Third round of vote counting:
- Buddy: 10 + 4 = 14 (47 per cent)
- Muffin: 12 + 4 = 16 (53 per cent)
Muffin now has more than 50 per cent of the vote and is elected to represent the people of Pavlova for the next three years.
How does this decide who is prime minister?
The prime minister is not an elected position, but the person chosen to lead the party that forms government.
To form a government, a party must win more than half of the 150 seats (electorates) in the House of Representatives.
This is called a majority government.
If a party cannot get more than 50 per cent of the seats — but gets close — it may rely on support from other parties or crossbench MPs to form government.
This is called a minority government.
This election, Scott Morrison is the leader of the Liberal Party and Anthony Albanese is the leader of the Labor Party.
Australia has a number of political parties, but due to the way the system is structured, government will most likely be formed by either Labor or the Coalition (the alliance of the Liberal Party of Australia, the Liberal National Party of Queensland and The National Party of Australia).
As well as campaigning for their party to win the election overall, Mr Morrison and Mr Albanese must win their seats in order to be a Member of Parliament.
It is rare, but possible, for a leader of a party to lose their own seat in an election.
In the 2007 federal election, Liberal Party leader John Howard became the first sitting prime minister to lose their own seat since 1929.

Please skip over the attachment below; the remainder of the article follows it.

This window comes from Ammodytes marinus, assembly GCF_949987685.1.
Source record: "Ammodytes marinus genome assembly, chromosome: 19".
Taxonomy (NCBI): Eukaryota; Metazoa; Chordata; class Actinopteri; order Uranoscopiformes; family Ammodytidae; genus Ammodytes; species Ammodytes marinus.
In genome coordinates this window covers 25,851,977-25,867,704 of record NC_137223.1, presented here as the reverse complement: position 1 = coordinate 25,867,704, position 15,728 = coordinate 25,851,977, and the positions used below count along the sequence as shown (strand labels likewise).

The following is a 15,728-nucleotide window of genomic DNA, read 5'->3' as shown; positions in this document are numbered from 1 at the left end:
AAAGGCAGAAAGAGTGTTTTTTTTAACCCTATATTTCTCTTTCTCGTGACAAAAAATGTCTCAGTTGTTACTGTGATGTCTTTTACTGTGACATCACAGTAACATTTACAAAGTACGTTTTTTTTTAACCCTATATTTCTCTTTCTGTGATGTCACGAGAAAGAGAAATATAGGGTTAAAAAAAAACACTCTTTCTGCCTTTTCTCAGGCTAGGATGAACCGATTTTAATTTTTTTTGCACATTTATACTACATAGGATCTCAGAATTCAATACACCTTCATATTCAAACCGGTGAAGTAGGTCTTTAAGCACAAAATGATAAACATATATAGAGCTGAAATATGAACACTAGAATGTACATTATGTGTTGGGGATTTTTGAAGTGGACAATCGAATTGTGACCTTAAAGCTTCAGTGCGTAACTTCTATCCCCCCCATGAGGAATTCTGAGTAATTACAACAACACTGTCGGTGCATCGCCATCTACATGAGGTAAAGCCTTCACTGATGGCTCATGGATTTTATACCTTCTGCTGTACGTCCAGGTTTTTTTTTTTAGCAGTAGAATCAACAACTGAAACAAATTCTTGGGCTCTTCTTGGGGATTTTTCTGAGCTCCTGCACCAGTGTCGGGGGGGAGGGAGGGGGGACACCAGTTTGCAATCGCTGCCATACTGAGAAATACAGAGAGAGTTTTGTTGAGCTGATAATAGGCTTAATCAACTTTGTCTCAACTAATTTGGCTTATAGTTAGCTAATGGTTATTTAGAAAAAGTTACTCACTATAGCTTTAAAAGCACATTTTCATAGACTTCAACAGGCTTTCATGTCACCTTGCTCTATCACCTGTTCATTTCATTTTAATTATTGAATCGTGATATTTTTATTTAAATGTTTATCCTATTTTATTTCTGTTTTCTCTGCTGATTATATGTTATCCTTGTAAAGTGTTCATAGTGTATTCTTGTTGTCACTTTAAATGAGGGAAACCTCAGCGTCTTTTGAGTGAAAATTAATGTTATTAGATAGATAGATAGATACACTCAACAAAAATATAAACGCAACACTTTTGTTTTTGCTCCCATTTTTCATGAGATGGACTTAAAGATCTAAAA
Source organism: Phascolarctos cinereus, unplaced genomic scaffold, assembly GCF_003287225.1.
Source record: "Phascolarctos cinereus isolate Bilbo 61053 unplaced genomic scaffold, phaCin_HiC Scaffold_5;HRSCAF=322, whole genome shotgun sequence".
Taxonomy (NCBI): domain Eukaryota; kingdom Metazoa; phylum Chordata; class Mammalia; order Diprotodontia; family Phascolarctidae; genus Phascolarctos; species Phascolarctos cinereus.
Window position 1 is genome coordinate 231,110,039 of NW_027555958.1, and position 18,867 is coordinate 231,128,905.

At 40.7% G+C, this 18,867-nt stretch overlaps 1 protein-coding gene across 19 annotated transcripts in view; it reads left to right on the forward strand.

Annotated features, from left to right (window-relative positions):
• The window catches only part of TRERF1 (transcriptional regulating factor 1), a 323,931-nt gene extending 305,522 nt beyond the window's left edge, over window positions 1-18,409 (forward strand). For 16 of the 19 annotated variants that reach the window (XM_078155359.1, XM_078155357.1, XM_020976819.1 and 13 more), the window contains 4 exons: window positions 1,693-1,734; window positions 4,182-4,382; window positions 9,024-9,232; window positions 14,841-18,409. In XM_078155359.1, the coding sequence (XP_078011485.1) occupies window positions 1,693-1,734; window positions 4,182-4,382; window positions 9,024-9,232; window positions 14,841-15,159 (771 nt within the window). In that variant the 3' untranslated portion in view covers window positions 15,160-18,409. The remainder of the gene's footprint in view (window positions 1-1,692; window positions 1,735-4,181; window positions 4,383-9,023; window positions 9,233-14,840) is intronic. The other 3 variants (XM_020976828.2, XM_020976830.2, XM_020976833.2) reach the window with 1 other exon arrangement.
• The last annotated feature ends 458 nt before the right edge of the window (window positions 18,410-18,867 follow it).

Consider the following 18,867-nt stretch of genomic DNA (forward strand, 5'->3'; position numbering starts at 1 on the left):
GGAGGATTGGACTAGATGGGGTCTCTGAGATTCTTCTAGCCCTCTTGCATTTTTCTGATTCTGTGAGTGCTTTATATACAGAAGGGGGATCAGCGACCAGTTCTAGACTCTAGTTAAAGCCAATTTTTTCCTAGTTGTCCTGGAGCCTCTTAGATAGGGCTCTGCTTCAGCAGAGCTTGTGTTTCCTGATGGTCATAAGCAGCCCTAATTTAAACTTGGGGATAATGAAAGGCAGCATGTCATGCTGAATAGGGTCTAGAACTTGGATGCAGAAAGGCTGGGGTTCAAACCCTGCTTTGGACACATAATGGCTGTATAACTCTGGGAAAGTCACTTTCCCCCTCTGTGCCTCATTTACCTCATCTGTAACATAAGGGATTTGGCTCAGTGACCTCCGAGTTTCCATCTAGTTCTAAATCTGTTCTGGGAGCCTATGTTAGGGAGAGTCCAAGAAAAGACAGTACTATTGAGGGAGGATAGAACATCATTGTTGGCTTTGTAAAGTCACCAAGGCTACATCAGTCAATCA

What if I don’t want to vote for anyone?
It is compulsory to vote in the federal election if you are an Australian citizen aged 18 and over.
The fine for not voting is $20.
Votes that are not cast correctly are known as informal votes and are not counted — but you are not fined for casting an informal vote.
Informal votes can include ballot papers that are:
- Not all the boxes are numbered
- A number is repeated
- Ticked or crossed, rather than numbered
Ballot papers that identify the voter or do not make the voter’s intention clear are also considered informal and are not counted.
What are preference deals?
Preference deals are the agreements between political parties on where to number each other on how-to-vote cards.
These do not have a direct impact on your vote unless you chose to follow them.
The only preferences that count are the numbers that a voter writes on the ballot paper by the voter themselves.
How do I vote early in the federal election?
To vote in the 2022 federal election, you must be enrolled to vote by Monday, April 18.
You can enrol to vote, or change your enrolment details, online at the Australian Electoral Commission website.
Early voting starts on Monday, May 9.
You can vote early in-person or by post if you can’t get to a polling place on election day.
How do I apply for a postal vote?
You can apply for a postal vote online at the Australian Electoral Commission website.
Postal votes must be received by the AEC no later than 6pm on Wednesday, May 18.
When is the 2022 federal election?
The next Australian federal election is on Saturday, May 21, 2022.
The polls open at 8am local time.
The polls close at 6pm local time.
Counting gets underway in each electorate as soon its poll closes.
That means votes in the eastern states are counted while people in central and Western Australia are still voting.
Posted 21 Apr 2022 Thu 21 Apr 2022 at 6:23am, updated 6 May 2022Fri 6 May 2022 at 1:43pm